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Builders want changes to state’s lease-leaseback law

The new Rutherford B. Gaston Middle School in southwest Fresno.
The new Rutherford B. Gaston Middle School in southwest Fresno. Fresno Bee Staff Photo

A group of California building organizations is rallying to change state law in hopes of torpedoing a recent court opinion on school construction projects — and fend off school districts looking to be repaid for multimillion-dollar school projects built under illegal deals.

Associated General Contractors of America in San Diego and California’s Coalition for Adequate School Housing (C.A.S.H.) are two of the organizations pushing for the changes to government, education and contract codes. The changes could include tweaks to state conflict of interest law and also could retroactively make certain deals legal that were crafted under lease-leaseback, an alternative to competitive bidding.

In short, the revisions could help contractors across California avoid the threat of having to return millions of dollars they were paid by school districts to construct schools through contracts now deemed unlawful under the appellate court decision.

Squeezing in proposed changes this year could be a long shot, however. It’s too late in the legislative session to introduce new measures, and among the three pieces of legislation introduced this session related to school construction, no one’s ready to say they’d add amendments.

Republican Sen. Joel Anderson of San Diego dispelled the possibility that his cleanup bill to lease-leaseback law will be amended this year. His spokeswoman, Lea Park-Kim, said he has no plans to add changes. Staff of Long Beach Democratic Assembly Member Patrick O’Donnell’s office said he hasn’t been approached to modify his school facilities bill. A third bill from Democratic Assembly Member Jim Frazier of Oakley is the other option. His office did not return messages left by The Bee on Thursday.

At issue is a 5th District Court of Appeal opinion this month that found Fresno Unified School District violated state law when it struck a deal with local builder Harris Construction Co. to construct the new Rutherford B. Gaston Middle School in southwest Fresno. Instead of contracting with a builder who offers the lowest price, the district used the contract award process called lease-leaseback.

The appellate case has fueled a flurry of statewide interest over the past few weeks, in part because state law dating back to the early 1940s makes it clear that contractors are responsible for paying back public entities if they sign illegal deals.

Lease-leaseback has traditionally been used to help poor or small school districts build schools. Schools in areas too poor to pass a bond have been allowed to lease land where they want to build to a contractor for a small amount, usually $1. Then the contractor pays all the upfront costs to raise the school. The district “leases back” the building from the contractor and pays down the project costs over several years.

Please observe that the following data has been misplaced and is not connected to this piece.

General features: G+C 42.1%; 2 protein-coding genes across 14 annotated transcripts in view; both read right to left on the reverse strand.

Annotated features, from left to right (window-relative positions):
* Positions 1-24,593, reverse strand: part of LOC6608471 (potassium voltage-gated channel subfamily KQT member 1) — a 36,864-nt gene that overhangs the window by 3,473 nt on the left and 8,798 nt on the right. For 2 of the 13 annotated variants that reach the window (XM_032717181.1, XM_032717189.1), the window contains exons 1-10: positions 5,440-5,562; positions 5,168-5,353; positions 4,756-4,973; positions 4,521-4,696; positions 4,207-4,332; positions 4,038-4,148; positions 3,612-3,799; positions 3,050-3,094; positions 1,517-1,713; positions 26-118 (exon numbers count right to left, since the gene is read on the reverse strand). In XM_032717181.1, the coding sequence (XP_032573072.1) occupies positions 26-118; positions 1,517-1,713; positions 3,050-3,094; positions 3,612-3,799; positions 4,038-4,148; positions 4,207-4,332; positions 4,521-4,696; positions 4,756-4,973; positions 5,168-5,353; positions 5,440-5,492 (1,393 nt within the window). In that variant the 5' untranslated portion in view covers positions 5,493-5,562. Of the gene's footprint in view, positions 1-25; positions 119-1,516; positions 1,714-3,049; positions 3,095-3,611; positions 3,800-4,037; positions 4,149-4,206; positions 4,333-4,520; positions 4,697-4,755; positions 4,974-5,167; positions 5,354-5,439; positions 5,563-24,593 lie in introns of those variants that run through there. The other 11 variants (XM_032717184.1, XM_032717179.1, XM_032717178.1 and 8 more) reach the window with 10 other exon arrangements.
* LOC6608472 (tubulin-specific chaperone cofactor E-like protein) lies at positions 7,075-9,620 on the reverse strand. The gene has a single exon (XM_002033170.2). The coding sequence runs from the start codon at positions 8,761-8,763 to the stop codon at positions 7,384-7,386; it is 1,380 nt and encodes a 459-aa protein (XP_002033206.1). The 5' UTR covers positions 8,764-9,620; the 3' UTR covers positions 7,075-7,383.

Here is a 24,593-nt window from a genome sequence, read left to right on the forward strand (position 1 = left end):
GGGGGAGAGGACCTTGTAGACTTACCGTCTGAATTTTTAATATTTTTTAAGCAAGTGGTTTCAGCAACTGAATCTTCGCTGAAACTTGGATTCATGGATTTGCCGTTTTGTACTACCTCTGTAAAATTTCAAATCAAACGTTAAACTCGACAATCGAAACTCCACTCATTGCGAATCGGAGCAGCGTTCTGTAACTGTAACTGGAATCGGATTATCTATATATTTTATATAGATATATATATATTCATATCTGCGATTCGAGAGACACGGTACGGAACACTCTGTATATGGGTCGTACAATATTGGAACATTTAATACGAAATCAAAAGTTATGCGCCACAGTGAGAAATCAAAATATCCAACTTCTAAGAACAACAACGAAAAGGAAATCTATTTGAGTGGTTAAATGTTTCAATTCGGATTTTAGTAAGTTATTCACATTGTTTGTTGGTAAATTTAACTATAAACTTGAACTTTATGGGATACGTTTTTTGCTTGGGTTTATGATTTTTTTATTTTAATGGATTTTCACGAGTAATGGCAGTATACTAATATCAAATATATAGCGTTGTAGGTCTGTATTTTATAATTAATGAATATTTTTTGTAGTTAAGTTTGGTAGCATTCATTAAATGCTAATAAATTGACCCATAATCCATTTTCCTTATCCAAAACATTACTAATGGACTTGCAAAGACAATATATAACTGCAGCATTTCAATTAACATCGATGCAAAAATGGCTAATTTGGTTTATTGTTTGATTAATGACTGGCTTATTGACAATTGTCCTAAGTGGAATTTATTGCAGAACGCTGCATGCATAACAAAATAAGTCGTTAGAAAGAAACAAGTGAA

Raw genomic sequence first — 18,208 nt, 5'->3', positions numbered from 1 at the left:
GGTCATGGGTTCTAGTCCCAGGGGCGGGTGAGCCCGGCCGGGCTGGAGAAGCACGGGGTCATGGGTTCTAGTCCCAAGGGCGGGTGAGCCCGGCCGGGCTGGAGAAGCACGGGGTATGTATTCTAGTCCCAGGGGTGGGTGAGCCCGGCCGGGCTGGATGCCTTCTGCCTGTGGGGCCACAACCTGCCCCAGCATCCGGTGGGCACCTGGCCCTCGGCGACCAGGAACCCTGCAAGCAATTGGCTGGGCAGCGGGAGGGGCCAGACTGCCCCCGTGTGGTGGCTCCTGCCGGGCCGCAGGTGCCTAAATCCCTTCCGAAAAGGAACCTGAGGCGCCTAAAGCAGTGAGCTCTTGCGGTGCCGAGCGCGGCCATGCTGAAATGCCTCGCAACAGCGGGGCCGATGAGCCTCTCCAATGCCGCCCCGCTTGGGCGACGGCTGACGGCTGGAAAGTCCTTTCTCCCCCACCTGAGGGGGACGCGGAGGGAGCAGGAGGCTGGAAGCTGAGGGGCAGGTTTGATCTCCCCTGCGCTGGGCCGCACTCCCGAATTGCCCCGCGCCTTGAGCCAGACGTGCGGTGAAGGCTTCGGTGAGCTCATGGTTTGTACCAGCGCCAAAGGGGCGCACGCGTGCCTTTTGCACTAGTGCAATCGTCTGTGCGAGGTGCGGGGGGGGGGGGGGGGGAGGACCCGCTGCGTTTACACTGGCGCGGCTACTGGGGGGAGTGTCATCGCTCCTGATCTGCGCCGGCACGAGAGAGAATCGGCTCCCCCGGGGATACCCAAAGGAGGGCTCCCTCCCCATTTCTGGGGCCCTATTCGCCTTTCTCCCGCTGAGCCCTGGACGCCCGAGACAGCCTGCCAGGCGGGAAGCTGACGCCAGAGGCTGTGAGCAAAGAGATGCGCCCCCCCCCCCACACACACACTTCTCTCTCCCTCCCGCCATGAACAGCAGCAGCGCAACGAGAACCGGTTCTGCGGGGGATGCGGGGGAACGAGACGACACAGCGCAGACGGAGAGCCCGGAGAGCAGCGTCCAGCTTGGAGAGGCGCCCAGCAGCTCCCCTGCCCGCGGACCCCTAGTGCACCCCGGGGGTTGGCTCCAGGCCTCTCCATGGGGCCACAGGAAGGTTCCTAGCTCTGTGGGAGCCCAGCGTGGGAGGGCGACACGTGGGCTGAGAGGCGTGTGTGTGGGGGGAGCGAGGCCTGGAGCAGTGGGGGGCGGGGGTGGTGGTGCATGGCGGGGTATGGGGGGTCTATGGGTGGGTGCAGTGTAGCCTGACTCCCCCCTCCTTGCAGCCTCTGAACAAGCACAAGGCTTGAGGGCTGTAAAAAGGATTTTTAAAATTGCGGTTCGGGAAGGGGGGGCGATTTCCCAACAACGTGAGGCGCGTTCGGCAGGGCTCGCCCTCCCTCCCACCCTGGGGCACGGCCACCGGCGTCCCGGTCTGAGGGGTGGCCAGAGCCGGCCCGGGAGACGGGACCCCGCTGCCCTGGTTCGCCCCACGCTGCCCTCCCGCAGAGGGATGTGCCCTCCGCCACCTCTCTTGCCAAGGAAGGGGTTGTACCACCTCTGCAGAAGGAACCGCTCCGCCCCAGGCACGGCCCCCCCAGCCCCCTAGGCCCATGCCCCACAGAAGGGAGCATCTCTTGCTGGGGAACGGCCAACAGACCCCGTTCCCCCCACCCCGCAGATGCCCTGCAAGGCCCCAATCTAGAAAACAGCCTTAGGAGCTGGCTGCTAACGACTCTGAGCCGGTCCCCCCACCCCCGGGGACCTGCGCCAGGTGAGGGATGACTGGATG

Districts across California have used the tactic for years. But in more recent memory, some have come under fire for misusing the process.

Such was the case in Fresno Unified, where the $36.7 million Gaston Middle was paid for outright through the district’s $280 million Measure Q bond. The appellate court opinion this month found the school contract was illegal since Fresno Unified had the money in hand to pay for the school and never actually leased out the facility. At least one school trustee and a member of the public have asked the school board to probe all the district’s lease-leaseback contracts.

That opinion could be reviewed and reversed by the state’s Supreme Court. Last week, the district’s school board asked the state’s highest court to do so.

But the proposed legislative scrubbing would make the Fresno Unified deal legal a lot faster.

Officials from both C.A.S.H. and Associated General Contractors of America in San Diego acknowledged they’re pushing changes, but declined to talk about specifics.

“Whenever there’s an issue where a court troubles over interpretation of language, people will say OK, let’s consider looking at that language and maybe making it more clear or some adjustment in it. That’s something that’s natural to happen,” said Tom Duffy, a lobbyist and legislative director for C.A.S.H.

Brad Barnum, vice president for the San Diego chapter of the Associated General Contractors of America, would only say he’s read the proposal.

Fresno Unified Superintendent Michael Hanson said he’s received a letter from the Associated General Contractors of America showing “full support of Fresno Unified’s decision in seeking to get this remedied.” Hanson said Thursday that the district plans to respect the appellate court’s decision when it designs future contracts, but said he has every intention of using legal and legislative channels to find a fix.

“I know there is great support to pursue this legally and legislatively to get the fix done as fast as possible,” he said.

The attorney for the plaintiff in the case involving Fresno Unified and Harris Construction said some contractors have been “caught with their hand in the cookie jar” and in the process, it’s the public and contractors who chose to play by the rules who have been hurt.

Said Kevin Carlin, who represents Fresno builder Stephen Davis in the appellate case, “For (builders) to say, ‘It would be unfair for us to have to pay back the money to the school district,’ it’s a crock. The bottom line is, the school districts get the money.”

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